Ida: Noon. Why Noon, Aatish?
Aatish: To my mind that hour–especially on the subcontinent–has a kind of menace about it. It is an hour of glare and stillness, of short shadows. And that apparent placidity that contains, in fact, an underlying violence is the mood of Noon; it is there right in the beginning when we encounter the false tranquility of the lake, formed over a terrible scene of devastation.
On a lighter note, noon—a meridian hour, remember!—is both literally and otherwise as far away from Nehru’s “freedom at midnight’” as it’s possible to be. And that for a book about the legacy of Partition is no bad thing.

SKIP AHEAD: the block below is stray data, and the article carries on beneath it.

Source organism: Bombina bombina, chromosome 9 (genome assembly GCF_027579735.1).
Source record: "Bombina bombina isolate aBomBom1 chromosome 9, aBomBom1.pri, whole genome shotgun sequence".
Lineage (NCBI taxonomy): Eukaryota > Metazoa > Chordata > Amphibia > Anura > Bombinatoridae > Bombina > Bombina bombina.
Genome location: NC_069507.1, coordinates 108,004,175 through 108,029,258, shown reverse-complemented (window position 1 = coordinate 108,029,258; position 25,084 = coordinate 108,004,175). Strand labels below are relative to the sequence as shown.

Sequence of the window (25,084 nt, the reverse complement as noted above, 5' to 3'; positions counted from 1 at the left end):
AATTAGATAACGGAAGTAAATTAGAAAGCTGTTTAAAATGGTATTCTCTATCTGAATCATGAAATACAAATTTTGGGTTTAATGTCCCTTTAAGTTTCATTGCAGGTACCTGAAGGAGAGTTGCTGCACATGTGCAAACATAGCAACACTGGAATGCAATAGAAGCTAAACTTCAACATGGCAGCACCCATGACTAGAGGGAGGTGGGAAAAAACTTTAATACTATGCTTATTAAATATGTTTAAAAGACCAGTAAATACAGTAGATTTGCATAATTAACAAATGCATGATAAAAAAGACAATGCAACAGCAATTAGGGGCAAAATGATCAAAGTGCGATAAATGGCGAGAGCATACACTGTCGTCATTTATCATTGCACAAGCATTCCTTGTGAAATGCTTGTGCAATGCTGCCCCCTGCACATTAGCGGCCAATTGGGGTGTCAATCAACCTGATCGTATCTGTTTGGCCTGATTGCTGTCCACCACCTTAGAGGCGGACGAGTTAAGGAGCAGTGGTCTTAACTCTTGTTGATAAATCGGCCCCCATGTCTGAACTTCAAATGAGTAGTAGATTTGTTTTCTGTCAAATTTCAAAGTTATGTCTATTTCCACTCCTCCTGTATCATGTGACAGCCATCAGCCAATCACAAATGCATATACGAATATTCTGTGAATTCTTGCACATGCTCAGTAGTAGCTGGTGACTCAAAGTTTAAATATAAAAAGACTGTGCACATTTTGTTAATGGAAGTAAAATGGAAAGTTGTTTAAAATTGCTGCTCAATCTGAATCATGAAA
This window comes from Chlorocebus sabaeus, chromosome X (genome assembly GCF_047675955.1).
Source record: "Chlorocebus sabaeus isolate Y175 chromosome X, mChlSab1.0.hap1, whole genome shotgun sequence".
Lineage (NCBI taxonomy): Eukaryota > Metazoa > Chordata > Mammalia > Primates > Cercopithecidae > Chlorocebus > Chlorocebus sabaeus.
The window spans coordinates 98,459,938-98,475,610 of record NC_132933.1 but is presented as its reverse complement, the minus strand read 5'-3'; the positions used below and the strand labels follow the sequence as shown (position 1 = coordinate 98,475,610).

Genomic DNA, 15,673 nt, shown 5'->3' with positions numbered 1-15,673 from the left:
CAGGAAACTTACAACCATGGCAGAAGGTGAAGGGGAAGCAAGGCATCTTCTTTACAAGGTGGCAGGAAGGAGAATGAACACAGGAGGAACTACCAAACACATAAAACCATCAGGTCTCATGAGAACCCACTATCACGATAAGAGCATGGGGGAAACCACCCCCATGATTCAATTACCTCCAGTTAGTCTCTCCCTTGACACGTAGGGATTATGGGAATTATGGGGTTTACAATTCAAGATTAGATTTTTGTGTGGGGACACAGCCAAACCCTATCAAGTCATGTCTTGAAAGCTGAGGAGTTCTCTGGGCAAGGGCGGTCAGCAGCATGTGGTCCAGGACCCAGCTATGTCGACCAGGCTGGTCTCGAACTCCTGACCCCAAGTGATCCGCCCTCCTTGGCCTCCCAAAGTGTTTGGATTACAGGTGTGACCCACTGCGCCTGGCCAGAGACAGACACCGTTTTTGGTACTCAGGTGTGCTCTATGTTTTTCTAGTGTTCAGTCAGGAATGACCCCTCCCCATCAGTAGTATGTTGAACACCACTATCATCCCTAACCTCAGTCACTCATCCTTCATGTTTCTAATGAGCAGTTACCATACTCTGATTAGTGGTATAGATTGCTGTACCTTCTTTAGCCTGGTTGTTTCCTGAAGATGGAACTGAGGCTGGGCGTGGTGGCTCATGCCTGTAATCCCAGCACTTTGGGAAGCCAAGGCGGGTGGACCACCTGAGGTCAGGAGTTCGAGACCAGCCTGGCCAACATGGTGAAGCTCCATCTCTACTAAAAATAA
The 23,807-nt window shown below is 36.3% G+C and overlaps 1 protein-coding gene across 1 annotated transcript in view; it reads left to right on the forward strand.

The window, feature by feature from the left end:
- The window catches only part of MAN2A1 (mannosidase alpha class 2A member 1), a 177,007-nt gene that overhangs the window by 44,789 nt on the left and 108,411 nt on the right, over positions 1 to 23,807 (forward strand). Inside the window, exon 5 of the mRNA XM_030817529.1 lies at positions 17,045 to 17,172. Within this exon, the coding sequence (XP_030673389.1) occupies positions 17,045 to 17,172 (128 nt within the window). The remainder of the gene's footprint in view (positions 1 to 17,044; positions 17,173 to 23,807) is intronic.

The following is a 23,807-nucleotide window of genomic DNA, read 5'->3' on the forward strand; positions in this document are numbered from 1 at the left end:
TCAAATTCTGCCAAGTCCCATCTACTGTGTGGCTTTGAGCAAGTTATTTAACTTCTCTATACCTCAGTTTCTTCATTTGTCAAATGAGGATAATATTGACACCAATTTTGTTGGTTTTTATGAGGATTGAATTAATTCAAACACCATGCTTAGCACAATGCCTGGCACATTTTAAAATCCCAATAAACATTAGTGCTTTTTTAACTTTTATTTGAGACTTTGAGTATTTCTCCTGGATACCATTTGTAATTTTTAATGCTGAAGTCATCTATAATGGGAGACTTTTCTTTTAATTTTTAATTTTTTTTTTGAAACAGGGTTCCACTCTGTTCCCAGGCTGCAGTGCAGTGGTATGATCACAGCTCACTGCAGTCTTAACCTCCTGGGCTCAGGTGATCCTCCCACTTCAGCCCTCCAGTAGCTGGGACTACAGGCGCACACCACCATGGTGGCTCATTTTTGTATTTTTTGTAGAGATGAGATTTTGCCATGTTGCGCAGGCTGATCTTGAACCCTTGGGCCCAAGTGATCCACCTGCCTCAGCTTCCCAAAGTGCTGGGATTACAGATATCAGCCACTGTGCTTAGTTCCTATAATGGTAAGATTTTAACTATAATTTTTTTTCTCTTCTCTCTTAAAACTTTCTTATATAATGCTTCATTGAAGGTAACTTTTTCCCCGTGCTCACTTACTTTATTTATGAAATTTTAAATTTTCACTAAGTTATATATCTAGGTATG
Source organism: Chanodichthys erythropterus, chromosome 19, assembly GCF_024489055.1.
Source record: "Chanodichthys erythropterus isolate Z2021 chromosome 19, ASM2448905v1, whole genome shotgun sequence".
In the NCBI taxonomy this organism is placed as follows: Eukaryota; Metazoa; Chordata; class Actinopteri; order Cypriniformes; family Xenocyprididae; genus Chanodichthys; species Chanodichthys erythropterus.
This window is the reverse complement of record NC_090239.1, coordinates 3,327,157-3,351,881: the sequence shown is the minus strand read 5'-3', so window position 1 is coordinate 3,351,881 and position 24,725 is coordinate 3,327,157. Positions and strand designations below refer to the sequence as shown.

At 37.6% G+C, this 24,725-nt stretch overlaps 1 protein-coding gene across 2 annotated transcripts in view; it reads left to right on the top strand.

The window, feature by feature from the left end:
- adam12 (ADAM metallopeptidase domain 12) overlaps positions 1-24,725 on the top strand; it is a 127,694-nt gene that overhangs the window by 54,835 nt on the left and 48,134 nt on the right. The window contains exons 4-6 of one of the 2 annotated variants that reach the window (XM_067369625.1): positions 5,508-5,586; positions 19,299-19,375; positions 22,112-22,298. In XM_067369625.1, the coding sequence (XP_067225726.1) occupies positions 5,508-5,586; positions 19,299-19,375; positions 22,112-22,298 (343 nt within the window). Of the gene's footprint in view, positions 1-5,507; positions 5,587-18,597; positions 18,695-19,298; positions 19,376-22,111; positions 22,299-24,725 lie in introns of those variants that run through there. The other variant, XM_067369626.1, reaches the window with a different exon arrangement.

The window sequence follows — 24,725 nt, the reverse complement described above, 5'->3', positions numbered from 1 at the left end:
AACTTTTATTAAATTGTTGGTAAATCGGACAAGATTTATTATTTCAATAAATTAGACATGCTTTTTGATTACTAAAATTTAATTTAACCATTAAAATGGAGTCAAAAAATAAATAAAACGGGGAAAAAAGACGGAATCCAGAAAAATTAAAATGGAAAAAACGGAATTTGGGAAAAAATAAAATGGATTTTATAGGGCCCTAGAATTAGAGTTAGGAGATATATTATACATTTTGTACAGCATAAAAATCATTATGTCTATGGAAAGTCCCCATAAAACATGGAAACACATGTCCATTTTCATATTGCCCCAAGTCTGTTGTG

Ida: It has a very jagged rhythm, Noon; ‘jolting,’ one reviewer described it. Why did you do that?
Aatish: I wanted the book to be as much in its form about what it is about as it is in its content.
Ida: You lost me there. Please Explain.
Aatish: I wanted there to be absences in the actual structure of the book. I wanted that feeling of rupture and dissonance that one has at the end to be part of the fabric of the book, like the static the follows the end of a movie. I wanted the book to express its main themes as much in form as in content, for loss and separation to be part of the architecture of the book. Someone in London said to me that they felt the book’s shape resembled the shape of modern lives. I hope that’s true; because that is what I wanted. more